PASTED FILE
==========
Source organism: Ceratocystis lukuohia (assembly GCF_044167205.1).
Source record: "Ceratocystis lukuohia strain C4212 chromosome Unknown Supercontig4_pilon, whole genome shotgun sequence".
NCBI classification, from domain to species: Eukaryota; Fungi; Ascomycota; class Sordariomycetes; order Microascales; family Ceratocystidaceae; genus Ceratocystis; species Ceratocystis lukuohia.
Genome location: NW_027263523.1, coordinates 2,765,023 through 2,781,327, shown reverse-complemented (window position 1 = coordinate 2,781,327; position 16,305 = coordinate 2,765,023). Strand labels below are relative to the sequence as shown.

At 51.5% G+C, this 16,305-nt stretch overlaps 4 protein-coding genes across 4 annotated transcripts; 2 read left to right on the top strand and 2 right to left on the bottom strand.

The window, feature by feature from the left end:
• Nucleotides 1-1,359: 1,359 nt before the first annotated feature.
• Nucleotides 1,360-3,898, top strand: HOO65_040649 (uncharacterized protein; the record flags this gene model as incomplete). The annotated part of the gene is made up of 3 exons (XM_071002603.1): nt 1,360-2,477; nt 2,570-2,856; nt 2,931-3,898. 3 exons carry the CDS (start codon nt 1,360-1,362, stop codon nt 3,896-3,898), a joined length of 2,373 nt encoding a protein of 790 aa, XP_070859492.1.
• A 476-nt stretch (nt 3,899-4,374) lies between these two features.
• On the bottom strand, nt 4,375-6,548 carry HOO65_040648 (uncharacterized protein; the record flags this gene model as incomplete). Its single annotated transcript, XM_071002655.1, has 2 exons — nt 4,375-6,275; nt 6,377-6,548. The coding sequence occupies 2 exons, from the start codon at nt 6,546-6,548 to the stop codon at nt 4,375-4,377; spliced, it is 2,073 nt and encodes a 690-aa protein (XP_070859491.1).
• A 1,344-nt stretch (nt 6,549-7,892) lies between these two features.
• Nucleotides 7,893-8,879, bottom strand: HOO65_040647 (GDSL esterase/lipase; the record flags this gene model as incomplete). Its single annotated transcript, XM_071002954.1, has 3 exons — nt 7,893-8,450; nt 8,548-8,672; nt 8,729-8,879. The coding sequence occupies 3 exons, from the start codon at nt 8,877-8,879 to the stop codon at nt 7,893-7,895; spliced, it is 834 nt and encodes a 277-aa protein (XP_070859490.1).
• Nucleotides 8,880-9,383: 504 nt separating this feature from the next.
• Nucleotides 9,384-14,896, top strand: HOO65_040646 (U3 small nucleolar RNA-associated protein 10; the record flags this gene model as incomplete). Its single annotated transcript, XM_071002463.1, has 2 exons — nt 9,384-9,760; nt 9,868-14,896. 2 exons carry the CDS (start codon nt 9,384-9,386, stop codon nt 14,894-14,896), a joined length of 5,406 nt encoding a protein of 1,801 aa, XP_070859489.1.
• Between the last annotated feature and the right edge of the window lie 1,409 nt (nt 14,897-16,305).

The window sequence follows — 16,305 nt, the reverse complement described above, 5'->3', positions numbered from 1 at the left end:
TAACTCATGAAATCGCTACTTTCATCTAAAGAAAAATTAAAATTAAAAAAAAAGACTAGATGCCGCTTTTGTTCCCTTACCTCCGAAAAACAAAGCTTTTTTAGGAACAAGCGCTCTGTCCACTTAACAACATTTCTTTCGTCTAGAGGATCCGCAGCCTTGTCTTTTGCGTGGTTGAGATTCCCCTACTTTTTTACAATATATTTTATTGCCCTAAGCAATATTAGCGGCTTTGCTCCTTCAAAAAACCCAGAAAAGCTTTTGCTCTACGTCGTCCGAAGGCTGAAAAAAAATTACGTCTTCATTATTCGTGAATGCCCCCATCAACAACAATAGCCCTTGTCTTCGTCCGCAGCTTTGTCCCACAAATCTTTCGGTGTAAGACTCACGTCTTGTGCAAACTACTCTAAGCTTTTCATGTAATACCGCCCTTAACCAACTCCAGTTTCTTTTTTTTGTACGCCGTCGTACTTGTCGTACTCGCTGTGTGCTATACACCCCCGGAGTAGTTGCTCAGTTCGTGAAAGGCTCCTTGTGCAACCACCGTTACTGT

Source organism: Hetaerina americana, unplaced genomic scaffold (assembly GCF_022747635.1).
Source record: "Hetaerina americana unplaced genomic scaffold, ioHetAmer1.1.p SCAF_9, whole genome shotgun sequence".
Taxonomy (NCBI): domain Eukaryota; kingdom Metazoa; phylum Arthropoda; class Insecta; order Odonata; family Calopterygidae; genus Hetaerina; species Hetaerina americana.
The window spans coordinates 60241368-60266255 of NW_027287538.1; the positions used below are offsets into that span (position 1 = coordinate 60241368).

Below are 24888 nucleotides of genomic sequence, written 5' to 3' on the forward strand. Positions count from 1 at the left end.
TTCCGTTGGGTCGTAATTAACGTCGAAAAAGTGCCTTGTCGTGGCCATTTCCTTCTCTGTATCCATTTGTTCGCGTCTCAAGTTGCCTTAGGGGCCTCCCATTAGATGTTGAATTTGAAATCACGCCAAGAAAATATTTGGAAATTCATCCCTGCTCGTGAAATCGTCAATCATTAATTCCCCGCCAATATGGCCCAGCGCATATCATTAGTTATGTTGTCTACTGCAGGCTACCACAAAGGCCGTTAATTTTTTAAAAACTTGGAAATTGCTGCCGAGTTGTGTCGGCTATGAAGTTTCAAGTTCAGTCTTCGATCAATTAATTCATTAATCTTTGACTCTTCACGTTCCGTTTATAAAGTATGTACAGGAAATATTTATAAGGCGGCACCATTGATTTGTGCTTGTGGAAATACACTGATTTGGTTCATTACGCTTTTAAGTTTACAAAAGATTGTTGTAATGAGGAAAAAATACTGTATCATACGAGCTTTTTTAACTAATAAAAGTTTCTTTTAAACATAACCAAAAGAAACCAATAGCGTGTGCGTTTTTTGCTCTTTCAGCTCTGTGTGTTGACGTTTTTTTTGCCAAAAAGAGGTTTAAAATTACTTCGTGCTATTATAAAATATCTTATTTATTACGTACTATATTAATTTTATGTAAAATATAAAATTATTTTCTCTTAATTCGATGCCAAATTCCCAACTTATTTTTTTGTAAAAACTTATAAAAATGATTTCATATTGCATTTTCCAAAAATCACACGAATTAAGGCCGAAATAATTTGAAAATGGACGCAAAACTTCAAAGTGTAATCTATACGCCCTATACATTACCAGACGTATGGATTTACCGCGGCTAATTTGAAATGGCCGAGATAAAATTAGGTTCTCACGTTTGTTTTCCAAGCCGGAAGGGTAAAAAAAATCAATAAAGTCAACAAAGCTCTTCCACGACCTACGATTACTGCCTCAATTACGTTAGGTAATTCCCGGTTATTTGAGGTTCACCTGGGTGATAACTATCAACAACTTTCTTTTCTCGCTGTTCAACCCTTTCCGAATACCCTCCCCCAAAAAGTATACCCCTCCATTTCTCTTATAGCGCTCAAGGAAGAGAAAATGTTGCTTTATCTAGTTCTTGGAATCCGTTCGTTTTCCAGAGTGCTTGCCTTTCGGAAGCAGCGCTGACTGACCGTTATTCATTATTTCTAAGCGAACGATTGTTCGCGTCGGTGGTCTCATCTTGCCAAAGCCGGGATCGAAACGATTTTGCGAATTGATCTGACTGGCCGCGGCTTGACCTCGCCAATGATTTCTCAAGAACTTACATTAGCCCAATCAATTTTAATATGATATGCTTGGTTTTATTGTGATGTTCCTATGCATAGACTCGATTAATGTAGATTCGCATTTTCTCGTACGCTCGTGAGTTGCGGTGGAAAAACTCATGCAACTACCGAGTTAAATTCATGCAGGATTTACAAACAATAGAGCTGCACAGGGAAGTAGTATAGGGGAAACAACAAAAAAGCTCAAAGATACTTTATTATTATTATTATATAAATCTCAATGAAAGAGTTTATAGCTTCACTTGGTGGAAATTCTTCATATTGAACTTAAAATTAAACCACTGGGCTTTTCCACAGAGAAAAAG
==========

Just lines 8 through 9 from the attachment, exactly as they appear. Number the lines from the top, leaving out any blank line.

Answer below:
• Nucleotides 1,360-3,898, top strand: HOO65_040649 (uncharacterized protein; the record flags this gene model as incomplete). The annotated part of the gene is made up of 3 exons (XM_071002603.1): nt 1,360-2,477; nt 2,570-2,856; nt 2,931-3,898. 3 exons carry the CDS (start codon nt 1,360-1,362, stop codon nt 3,896-3,898), a joined length of 2,373 nt encoding a protein of 790 aa, XP_070859492.1.
• A 476-nt stretch (nt 3,899-4,374) lies between these two features.